How Augustine taught us to read

Augustine in The Confessions praises the virtues of a figurative reading of difficult Old Testament passages. In doing so, he makes interesting use of 2 Cor. 3:6.

At first the case he was making began to seem defensible to me, and I realized that the Catholic faith, in support of which I had believed nothing could be advanced against Manichean opponents, was in fact intellectually respectable. This realization was particularly keen when once, and again, and indeed frequently,  I heard some difficult passage the Old Testament explained figuratively; such passages had been death to me because I taking them literally. As I listened to many such scriptural texts being interpreted in a spiritual sense  I confronted by own attitude, or at least that despair which had led me to believe that no resistance whatever could be offered to people who loathed and derided the law and the prophets.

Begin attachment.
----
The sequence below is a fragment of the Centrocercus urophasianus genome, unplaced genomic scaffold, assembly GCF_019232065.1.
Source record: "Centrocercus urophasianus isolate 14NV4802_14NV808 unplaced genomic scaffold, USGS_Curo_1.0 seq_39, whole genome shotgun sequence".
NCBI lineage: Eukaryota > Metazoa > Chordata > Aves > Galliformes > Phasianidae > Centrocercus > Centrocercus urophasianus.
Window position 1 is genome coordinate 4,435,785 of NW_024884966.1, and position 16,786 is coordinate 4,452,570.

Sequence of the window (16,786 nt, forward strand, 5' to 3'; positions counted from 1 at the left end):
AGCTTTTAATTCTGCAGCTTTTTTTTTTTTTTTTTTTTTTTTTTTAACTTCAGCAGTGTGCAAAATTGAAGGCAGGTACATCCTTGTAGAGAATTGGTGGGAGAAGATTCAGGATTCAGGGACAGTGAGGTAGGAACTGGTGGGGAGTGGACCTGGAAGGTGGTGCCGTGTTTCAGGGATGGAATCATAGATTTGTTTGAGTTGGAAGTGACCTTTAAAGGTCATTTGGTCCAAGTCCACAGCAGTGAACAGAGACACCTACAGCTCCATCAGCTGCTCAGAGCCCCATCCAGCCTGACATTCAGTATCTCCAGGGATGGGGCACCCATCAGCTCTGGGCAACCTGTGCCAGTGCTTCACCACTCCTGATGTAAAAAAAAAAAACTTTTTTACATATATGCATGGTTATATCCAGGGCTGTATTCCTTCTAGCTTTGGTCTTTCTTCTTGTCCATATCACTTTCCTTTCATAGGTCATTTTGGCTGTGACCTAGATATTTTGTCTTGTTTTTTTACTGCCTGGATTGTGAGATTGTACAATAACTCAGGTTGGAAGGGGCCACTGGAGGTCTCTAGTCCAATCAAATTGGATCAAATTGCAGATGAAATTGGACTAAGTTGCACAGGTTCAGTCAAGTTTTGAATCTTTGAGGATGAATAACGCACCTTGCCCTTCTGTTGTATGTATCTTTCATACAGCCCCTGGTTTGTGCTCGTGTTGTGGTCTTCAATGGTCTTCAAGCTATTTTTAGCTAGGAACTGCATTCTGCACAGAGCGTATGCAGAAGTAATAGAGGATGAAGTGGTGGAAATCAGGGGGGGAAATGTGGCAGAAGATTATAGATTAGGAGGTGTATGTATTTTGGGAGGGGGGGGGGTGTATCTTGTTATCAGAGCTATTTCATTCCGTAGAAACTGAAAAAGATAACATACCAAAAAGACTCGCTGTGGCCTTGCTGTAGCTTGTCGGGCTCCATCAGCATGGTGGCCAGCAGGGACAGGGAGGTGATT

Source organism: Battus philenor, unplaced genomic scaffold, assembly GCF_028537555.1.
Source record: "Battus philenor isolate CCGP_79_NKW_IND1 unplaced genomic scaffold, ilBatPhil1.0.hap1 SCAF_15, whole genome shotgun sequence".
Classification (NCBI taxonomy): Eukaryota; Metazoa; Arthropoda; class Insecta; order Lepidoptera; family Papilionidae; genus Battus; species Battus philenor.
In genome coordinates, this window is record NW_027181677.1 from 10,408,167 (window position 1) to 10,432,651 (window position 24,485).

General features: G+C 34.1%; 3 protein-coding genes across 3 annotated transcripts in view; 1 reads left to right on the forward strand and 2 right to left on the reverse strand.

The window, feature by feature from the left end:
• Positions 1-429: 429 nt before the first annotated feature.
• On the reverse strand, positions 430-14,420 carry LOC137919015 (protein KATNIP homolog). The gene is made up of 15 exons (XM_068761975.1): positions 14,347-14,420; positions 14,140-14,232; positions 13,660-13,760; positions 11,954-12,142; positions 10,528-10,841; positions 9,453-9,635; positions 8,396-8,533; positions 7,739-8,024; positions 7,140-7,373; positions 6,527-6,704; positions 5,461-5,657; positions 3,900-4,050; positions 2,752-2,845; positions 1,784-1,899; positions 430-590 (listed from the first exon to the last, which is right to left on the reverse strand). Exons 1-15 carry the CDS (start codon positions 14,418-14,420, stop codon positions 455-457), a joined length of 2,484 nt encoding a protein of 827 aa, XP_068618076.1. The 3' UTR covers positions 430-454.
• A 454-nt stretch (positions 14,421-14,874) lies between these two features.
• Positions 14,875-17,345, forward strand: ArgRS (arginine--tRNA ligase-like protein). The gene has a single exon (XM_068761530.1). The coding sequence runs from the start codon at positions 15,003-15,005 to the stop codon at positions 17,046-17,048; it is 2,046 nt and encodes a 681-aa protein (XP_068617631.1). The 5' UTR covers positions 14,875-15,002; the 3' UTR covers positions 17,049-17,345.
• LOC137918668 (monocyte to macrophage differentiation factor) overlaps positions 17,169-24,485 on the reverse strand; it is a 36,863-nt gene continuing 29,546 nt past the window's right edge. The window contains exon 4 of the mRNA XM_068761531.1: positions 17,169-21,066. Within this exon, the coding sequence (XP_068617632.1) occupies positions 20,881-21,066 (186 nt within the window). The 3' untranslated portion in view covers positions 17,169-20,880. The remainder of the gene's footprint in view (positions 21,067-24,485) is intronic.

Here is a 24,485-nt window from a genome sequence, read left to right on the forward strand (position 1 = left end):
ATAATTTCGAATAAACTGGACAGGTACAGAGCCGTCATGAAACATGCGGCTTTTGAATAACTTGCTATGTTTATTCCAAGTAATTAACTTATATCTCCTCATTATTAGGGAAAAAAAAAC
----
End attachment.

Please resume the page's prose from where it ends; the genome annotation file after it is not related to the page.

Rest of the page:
My Intro to Theology textbook describes Augustine’s conviction that reading the Old Testament as a purely historical document  was bad practice. Augustine argued for “a twofold sense: a literal-fleshly-historical sense and an allegorical-mystical-spiritual sense.”

McGrath quotes a translation of Augustine that goes like this: “The New Testament is hidden in the Old; the Old is made accessible in the New.” This does seem to reflect the way the Gospels and Paul reads the Old Testament.

I hear pastors teach their people that all Scripture points to Jesus or that Jesus is the lens through which we read the entire Bible.

This is Augustine’s point. Yes?


One thought on “How Augustine taught us to read

  1. Cool stuff, John. I was first introduced to type/antitype theological method in the LCMS, and am surprised how often I am able to see Christ in the Old Testament when viewed through an allegorical lens. There is a strong part of me (perhaps the Protestant background) that still wants to give attention to the historical and immediate context, but I think Augustine would agree with that. I tend to think that God is both working in immediate context and for a wider plan.

Comments are closed.